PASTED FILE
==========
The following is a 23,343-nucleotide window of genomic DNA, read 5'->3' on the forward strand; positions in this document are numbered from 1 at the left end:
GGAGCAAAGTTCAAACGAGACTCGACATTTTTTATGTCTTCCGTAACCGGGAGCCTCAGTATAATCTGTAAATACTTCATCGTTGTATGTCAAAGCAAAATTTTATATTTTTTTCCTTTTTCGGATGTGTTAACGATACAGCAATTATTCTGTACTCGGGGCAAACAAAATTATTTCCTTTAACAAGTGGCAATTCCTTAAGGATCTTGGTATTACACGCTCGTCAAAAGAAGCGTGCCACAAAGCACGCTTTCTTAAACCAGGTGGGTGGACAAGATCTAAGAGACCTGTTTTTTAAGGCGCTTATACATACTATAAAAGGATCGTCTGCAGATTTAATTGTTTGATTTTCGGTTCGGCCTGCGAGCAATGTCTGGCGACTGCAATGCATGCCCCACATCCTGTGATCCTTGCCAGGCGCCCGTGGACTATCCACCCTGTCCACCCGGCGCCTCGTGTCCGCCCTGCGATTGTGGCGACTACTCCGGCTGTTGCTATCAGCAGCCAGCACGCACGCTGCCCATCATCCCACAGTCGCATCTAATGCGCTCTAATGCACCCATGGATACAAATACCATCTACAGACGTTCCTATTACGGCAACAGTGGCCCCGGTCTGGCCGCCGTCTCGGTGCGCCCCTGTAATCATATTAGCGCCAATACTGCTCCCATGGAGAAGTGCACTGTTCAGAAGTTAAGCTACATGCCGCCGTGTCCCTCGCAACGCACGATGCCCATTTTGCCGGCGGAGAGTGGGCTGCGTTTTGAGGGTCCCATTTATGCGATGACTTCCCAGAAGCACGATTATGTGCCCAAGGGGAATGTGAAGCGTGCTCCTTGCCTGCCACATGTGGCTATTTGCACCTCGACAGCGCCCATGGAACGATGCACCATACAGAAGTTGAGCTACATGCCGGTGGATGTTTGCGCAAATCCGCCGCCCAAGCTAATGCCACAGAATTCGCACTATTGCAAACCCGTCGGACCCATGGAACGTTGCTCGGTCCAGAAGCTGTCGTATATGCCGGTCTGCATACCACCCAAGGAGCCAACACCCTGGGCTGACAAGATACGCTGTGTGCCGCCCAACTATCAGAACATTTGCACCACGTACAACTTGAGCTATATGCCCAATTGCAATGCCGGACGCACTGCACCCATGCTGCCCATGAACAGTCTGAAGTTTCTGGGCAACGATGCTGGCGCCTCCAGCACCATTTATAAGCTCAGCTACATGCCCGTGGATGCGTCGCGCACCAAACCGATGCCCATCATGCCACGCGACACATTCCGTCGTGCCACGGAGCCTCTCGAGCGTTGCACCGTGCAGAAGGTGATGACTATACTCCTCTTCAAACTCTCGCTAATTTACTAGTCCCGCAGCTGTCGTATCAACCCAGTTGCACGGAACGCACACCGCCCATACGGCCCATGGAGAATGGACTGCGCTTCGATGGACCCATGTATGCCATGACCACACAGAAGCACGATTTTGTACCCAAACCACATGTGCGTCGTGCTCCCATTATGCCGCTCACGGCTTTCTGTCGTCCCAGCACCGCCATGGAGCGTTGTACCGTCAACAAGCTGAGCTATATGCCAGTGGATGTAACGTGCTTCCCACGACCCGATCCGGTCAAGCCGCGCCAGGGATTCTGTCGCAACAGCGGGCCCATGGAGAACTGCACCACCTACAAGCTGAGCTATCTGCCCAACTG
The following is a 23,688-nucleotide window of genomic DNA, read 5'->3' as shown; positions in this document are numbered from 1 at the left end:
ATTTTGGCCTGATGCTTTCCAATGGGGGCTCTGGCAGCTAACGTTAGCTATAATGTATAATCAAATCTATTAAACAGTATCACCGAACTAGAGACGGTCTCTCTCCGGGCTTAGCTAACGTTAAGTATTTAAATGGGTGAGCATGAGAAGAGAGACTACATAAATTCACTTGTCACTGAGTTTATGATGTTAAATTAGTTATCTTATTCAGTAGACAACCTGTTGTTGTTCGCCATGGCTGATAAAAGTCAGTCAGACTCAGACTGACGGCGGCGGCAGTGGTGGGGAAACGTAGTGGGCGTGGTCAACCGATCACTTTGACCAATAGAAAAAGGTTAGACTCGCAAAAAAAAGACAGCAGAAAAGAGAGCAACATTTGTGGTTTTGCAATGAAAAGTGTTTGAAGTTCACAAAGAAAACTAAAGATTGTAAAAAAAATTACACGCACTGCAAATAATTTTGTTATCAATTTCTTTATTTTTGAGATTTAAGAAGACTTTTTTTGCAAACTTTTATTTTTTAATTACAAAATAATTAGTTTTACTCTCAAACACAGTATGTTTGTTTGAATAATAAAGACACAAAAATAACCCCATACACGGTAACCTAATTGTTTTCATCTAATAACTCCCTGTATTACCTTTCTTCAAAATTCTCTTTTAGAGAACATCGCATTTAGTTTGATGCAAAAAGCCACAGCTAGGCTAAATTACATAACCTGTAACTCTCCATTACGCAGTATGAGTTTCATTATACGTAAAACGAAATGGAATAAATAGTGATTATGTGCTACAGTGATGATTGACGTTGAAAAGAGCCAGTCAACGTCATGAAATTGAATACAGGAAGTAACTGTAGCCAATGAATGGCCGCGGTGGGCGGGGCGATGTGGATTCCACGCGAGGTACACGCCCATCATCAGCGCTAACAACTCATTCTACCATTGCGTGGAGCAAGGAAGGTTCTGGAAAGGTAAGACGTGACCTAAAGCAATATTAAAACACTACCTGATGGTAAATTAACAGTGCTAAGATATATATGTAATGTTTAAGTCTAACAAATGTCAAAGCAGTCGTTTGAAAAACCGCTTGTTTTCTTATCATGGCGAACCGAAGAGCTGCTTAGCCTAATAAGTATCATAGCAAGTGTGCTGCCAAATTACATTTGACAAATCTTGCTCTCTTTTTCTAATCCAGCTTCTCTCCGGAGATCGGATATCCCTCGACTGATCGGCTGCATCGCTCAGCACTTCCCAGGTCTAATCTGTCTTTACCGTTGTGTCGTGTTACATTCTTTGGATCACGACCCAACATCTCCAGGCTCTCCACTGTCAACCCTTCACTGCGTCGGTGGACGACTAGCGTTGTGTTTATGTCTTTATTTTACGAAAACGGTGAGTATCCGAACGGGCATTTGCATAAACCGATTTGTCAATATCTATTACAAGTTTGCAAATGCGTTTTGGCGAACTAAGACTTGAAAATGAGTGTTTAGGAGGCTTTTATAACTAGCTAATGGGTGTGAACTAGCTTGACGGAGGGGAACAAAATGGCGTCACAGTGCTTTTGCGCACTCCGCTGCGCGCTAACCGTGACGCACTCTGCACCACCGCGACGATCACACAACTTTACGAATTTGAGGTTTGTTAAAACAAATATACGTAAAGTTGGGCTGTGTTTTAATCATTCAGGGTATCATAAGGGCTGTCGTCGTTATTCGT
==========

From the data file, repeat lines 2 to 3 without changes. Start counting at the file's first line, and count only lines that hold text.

GGAGCAAAGTTCAAACGAGACTCGACATTTTTTATGTCTTCCGTAACCGGGAGCCTCAGTATAATCTGTAAATACTTCATCGTTGTATGTCAAAGCAAAATTTTATATTTTTTTCCTTTTTCGGATGTGTTAACGATACAGCAATTATTCTGTACTCGGGGCAAACAAAATTATTTCCTTTAACAAGTGGCAATTCCTTAAGGATCTTGGTATTACACGCTCGTCAAAAGAAGCGTGCCACAAAGCACGCTTTCTTAAACCAGGTGGGTGGACAAGATCTAAGAGACCTGTTTTTTAAGGCGCTTATACATACTATAAAAGGATCGTCTGCAGATTTAATTGTTTGATTTTCGGTTCGGCCTGCGAGCAATGTCTGGCGACTGCAATGCATGCCCCACATCCTGTGATCCTTGCCAGGCGCCCGTGGACTATCCACCCTGTCCACCCGGCGCCTCGTGTCCGCCCTGCGATTGTGGCGACTACTCCGGCTGTTGCTATCAGCAGCCAGCACGCACGCTGCCCATCATCCCACAGTCGCATCTAATGCGCTCTAATGCACCCATGGATACAAATACCATCTACAGACGTTCCTATTACGGCAACAGTGGCCCCGGTCTGGCCGCCGTCTCGGTGCGCCCCTGTAATCATATTAGCGCCAATACTGCTCCCATGGAGAAGTGCACTGTTCAGAAGTTAAGCTACATGCCGCCGTGTCCCTCGCAACGCACGATGCCCATTTTGCCGGCGGAGAGTGGGCTGCGTTTTGAGGGTCCCATTTATGCGATGACTTCCCAGAAGCACGATTATGTGCCCAAGGGGAATGTGAAGCGTGCTCCTTGCCTGCCACATGTGGCTATTTGCACCTCGACAGCGCCCATGGAACGATGCACCATACAGAAGTTGAGCTACATGCCGGTGGATGTTTGCGCAAATCCGCCGCCCAAGCTAATGCCACAGAATTCGCACTATTGCAAACCCGTCGGACCCATGGAACGTTGCTCGGTCCAGAAGCTGTCGTATATGCCGGTCTGCATACCACCCAAGGAGCCAACACCCTGGGCTGACAAGATACGCTGTGTGCCGCCCAACTATCAGAACATTTGCACCACGTACAACTTGAGCTATATGCCCAATTGCAATGCCGGACGCACTGCACCCATGCTGCCCATGAACAGTCTGAAGTTTCTGGGCAACGATGCTGGCGCCTCCAGCACCATTTATAAGCTCAGCTACATGCCCGTGGATGCGTCGCGCACCAAACCGATGCCCATCATGCCACGCGACACATTCCGTCGTGCCACGGAGCCTCTCGAGCGTTGCACCGTGCAGAAGGTGATGACTATACTCCTCTTCAAACTCTCGCTAATTTACTAGTCCCGCAGCTGTCGTATCAACCCAGTTGCACGGAACGCACACCGCCCATACGGCCCATGGAGAATGGACTGCGCTTCGATGGACCCATGTATGCCATGACCACACAGAAGCACGATTTTGTACCCAAACCACATGTGCGTCGTGCTCCCATTATGCCGCTCACGGCTTTCTGTCGTCCCAGCACCGCCATGGAGCGTTGTACCGTCAACAAGCTGAGCTATATGCCAGTGGATGTAACGTGCTTCCCACGACCCGATCCGGTCAAGCCGCGCCAGGGATTCTGTCGCAACAGCGGGCCCATGGAGAACTGCACCACCTACAAGCTGAGCTATCTGCCCAACTG
The following is a 23,688-nucleotide window of genomic DNA, read 5'->3' as shown; positions in this document are numbered from 1 at the left end: